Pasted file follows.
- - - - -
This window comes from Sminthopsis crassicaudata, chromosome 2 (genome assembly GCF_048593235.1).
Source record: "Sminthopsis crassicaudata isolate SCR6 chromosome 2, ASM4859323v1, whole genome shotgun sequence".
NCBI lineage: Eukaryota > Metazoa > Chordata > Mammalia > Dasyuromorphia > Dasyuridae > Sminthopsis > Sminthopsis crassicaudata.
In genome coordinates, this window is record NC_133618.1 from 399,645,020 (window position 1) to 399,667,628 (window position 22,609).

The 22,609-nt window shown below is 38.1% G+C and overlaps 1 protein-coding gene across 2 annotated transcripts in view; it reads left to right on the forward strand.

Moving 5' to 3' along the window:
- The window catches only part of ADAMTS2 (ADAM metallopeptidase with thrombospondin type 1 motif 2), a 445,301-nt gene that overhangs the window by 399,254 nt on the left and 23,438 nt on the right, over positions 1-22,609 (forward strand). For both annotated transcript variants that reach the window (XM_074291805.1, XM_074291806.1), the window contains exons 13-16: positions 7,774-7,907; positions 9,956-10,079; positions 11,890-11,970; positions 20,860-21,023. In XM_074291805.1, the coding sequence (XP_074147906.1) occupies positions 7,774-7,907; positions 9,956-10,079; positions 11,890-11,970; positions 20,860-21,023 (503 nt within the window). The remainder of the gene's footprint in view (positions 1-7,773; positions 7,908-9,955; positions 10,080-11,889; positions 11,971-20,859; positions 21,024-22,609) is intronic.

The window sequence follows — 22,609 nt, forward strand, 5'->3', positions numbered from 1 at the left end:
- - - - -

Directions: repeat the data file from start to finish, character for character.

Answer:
This window comes from Sminthopsis crassicaudata, chromosome 2 (genome assembly GCF_048593235.1).
Source record: "Sminthopsis crassicaudata isolate SCR6 chromosome 2, ASM4859323v1, whole genome shotgun sequence".
NCBI lineage: Eukaryota > Metazoa > Chordata > Mammalia > Dasyuromorphia > Dasyuridae > Sminthopsis > Sminthopsis crassicaudata.
In genome coordinates, this window is record NC_133618.1 from 399,645,020 (window position 1) to 399,667,628 (window position 22,609).

The 22,609-nt window shown below is 38.1% G+C and overlaps 1 protein-coding gene across 2 annotated transcripts in view; it reads left to right on the forward strand.

Moving 5' to 3' along the window:
- The window catches only part of ADAMTS2 (ADAM metallopeptidase with thrombospondin type 1 motif 2), a 445,301-nt gene that overhangs the window by 399,254 nt on the left and 23,438 nt on the right, over positions 1-22,609 (forward strand). For both annotated transcript variants that reach the window (XM_074291805.1, XM_074291806.1), the window contains exons 13-16: positions 7,774-7,907; positions 9,956-10,079; positions 11,890-11,970; positions 20,860-21,023. In XM_074291805.1, the coding sequence (XP_074147906.1) occupies positions 7,774-7,907; positions 9,956-10,079; positions 11,890-11,970; positions 20,860-21,023 (503 nt within the window). The remainder of the gene's footprint in view (positions 1-7,773; positions 7,908-9,955; positions 10,080-11,889; positions 11,971-20,859; positions 21,024-22,609) is intronic.

The window sequence follows — 22,609 nt, forward strand, 5'->3', positions numbered from 1 at the left end: